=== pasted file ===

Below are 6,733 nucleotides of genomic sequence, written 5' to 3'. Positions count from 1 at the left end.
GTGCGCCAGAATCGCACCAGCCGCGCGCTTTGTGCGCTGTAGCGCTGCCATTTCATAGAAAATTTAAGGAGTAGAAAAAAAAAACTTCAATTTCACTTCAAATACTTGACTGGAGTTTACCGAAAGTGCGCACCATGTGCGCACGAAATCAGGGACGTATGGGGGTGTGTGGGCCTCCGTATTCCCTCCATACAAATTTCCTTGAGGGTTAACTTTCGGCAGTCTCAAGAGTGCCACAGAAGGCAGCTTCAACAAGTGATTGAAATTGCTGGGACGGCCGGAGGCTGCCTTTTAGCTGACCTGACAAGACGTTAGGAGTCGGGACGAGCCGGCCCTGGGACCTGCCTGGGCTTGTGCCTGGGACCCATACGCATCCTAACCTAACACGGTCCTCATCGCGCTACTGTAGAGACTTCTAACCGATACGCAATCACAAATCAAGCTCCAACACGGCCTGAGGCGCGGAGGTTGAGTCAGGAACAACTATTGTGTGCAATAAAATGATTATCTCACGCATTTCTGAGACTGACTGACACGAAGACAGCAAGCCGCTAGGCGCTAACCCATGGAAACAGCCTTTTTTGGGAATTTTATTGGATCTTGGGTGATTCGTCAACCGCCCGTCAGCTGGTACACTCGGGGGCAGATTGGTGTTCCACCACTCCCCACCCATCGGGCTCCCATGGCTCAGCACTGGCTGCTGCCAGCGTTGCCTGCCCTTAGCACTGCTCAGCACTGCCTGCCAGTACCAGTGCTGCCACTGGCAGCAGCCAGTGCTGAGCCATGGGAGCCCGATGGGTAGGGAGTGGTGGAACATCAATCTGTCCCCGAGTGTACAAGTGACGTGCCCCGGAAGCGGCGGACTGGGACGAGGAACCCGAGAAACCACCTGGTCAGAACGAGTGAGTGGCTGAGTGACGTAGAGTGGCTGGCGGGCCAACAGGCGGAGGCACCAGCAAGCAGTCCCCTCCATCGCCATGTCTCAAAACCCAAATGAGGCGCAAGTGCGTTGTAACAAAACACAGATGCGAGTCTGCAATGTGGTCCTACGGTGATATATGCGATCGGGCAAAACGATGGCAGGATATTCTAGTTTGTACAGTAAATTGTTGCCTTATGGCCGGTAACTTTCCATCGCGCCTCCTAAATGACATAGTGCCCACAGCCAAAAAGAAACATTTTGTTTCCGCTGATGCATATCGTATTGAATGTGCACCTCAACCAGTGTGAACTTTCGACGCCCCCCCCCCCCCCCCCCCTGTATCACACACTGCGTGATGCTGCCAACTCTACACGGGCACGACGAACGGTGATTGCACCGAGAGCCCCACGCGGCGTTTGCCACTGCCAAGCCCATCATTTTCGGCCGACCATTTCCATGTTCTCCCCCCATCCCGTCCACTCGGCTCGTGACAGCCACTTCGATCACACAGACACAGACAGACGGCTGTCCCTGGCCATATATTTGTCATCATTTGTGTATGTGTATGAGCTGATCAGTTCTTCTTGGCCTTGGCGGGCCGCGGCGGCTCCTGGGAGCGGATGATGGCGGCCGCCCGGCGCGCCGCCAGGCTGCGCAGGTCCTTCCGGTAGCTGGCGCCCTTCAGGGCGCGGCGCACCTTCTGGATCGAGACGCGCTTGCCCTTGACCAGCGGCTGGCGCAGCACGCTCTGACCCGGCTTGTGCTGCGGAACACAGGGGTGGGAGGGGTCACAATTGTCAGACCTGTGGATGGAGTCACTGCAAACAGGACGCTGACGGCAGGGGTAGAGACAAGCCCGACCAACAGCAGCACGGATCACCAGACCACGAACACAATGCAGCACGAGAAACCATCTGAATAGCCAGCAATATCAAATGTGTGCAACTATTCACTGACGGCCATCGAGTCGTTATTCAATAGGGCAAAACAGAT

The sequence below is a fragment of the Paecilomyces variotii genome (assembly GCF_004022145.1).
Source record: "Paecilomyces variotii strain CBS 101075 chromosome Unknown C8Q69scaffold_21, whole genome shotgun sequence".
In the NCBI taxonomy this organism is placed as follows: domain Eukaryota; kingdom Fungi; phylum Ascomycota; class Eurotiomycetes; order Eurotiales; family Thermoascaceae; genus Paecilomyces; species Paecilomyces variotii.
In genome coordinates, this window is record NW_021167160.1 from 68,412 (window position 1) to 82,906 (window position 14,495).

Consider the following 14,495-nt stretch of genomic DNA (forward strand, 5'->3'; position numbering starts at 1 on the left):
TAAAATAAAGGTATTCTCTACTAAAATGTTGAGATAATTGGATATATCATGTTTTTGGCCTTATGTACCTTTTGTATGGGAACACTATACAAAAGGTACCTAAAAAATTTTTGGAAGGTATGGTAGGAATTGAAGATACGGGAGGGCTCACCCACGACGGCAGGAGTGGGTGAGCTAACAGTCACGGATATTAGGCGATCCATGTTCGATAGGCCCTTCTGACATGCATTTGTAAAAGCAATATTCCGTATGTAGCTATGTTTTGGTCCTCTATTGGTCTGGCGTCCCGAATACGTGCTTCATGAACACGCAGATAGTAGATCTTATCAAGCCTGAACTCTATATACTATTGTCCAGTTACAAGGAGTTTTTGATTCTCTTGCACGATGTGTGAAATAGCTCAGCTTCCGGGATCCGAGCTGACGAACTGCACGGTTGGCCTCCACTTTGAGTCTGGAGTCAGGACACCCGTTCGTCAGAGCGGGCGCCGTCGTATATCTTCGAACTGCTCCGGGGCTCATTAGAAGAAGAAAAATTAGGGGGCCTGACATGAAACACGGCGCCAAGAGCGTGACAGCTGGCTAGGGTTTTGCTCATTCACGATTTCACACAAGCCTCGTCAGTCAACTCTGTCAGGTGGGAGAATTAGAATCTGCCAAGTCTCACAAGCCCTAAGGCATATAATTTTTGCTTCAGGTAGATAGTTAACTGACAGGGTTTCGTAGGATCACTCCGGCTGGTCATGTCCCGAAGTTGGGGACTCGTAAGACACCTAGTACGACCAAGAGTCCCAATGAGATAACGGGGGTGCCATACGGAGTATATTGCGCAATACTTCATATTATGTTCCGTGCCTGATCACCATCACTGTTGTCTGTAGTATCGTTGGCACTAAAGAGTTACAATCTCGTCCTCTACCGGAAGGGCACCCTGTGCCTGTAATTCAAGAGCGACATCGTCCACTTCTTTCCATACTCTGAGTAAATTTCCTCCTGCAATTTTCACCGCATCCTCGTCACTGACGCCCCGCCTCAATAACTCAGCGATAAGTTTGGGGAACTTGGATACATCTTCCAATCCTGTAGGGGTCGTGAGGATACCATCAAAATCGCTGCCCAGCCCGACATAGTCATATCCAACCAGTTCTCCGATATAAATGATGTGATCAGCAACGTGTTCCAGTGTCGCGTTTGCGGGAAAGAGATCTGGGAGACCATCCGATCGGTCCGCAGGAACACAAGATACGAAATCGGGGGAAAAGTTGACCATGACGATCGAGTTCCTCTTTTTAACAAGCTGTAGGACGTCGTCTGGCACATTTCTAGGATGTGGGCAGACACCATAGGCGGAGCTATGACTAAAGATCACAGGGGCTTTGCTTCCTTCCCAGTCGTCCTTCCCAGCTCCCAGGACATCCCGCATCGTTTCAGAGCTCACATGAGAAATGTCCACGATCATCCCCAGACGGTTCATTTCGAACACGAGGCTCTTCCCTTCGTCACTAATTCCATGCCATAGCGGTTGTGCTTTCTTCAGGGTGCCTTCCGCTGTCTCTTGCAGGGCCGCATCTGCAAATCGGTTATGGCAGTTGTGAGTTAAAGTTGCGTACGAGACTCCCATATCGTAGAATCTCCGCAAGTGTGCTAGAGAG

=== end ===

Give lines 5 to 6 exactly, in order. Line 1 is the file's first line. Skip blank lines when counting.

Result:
In the NCBI taxonomy this organism is placed as follows: domain Eukaryota; kingdom Fungi; phylum Ascomycota; class Eurotiomycetes; order Eurotiales; family Thermoascaceae; genus Paecilomyces; species Paecilomyces variotii.
In genome coordinates, this window is record NW_021167160.1 from 68,412 (window position 1) to 82,906 (window position 14,495).